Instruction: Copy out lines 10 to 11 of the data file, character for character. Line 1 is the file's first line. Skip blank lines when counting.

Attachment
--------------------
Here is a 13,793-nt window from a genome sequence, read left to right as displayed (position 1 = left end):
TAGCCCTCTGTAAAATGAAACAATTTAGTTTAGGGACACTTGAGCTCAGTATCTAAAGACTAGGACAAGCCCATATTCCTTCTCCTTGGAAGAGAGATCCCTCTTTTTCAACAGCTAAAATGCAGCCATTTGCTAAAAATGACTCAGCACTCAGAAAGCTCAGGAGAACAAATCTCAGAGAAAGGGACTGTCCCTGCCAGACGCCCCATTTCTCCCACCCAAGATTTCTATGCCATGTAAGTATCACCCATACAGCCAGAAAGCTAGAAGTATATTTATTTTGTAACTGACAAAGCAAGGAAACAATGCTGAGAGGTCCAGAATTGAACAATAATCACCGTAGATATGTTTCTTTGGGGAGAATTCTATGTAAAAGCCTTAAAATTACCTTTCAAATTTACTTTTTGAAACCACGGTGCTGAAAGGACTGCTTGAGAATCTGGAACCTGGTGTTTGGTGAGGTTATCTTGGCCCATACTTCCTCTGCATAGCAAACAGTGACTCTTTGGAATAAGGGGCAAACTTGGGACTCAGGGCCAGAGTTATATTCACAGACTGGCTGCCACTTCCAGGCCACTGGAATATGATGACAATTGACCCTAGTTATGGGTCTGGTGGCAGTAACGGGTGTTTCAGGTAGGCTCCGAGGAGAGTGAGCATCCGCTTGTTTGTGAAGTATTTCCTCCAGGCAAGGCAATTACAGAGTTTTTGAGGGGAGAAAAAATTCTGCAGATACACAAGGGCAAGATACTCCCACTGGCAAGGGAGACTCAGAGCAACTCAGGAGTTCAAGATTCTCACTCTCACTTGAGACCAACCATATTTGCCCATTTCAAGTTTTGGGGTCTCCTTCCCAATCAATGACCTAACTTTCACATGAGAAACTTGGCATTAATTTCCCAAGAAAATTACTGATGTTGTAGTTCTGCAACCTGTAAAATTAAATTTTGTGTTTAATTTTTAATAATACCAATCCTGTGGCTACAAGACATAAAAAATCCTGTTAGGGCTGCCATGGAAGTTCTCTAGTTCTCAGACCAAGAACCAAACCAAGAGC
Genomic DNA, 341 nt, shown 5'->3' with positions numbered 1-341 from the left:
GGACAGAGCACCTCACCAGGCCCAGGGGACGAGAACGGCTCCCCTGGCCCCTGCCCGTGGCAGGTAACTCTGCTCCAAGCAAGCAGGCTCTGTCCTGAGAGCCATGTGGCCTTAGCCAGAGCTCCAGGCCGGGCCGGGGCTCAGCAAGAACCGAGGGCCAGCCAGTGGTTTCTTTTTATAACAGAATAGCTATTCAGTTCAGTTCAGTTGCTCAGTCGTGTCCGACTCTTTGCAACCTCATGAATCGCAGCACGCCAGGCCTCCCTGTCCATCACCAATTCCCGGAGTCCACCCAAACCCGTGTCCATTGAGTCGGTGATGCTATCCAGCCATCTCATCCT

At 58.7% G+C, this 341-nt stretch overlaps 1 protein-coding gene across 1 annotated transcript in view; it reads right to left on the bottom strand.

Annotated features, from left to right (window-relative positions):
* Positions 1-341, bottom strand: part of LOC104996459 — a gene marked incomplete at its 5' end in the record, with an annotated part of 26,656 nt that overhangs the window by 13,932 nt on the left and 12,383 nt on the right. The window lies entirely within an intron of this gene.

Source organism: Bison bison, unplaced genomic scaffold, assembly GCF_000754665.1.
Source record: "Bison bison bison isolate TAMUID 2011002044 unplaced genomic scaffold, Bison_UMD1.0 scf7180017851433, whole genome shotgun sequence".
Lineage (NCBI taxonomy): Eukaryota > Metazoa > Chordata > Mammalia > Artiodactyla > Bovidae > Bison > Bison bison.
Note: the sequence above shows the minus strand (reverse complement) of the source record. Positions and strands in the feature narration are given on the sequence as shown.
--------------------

Lineage (NCBI taxonomy): Eukaryota > Metazoa > Chordata > Mammalia > Artiodactyla > Bovidae > Bison > Bison bison.
Note: the sequence above shows the minus strand (reverse complement) of the source record. Positions and strands in the feature narration are given on the sequence as shown.